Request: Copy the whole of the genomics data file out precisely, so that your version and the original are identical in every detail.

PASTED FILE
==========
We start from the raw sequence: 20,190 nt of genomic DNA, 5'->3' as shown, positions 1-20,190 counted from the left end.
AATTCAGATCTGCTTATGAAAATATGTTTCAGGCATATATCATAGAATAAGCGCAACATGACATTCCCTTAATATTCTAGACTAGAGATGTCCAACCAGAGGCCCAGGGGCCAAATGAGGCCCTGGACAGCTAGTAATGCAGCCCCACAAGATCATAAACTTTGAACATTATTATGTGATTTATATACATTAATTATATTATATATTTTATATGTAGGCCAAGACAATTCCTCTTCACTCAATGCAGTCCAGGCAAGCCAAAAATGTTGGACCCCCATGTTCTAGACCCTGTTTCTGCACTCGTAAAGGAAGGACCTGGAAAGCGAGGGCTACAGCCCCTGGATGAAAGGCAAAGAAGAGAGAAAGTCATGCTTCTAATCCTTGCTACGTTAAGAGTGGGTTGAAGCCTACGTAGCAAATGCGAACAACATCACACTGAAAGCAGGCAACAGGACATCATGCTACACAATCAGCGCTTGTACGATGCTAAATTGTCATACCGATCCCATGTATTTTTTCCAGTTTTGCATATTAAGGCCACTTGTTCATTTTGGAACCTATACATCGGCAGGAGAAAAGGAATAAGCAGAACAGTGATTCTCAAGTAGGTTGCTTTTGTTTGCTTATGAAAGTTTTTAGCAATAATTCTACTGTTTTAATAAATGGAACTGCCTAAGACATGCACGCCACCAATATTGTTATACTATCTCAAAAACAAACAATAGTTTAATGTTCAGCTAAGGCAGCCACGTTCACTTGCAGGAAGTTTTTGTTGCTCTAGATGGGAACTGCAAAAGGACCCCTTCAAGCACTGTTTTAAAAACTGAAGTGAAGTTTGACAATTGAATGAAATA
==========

We start from the raw sequence: 20,190 nt of genomic DNA, 5'->3' as shown, positions 1-20,190 counted from the left end.
AATTCAGATCTGCTTATGAAAATATGTTTCAGGCATATATCATAGAATAAGCGCAACATGACATTCCCTTAATATTCTAGACTAGAGATGTCCAACCAGAGGCCCAGGGGCCAAATGAGGCCCTGGACAGCTAGTAATGCAGCCCCACAAGATCATAAACTTTGAACATTATTATGTGATTTATATACATTAATTATATTATATATTTTATATGTAGGCCAAGACAATTCCTCTTCACTCAATGCAGTCCAGGCAAGCCAAAAATGTTGGACCCCCATGTTCTAGACCCTGTTTCTGCACTCGTAAAGGAAGGACCTGGAAAGCGAGGGCTACAGCCCCTGGATGAAAGGCAAAGAAGAGAGAAAGTCATGCTTCTAATCCTTGCTACGTTAAGAGTGGGTTGAAGCCTACGTAGCAAATGCGAACAACATCACACTGAAAGCAGGCAACAGGACATCATGCTACACAATCAGCGCTTGTACGATGCTAAATTGTCATACCGATCCCATGTATTTTTTCCAGTTTTGCATATTAAGGCCACTTGTTCATTTTGGAACCTATACATCGGCAGGAGAAAAGGAATAAGCAGAACAGTGATTCTCAAGTAGGTTGCTTTTGTTTGCTTATGAAAGTTTTTAGCAATAATTCTACTGTTTTAATAAATGGAACTGCCTAAGACATGCACGCCACCAATATTGTTATACTATCTCAAAAACAAACAATAGTTTAATGTTCAGCTAAGGCAGCCACGTTCACTTGCAGGAAGTTTTTGTTGCTCTAGATGGGAACTGCAAAAGGACCCCTTCAAGCACTGTTTTAAAAACTGAAGTGAAGTTTGACAATTGAATGAAATA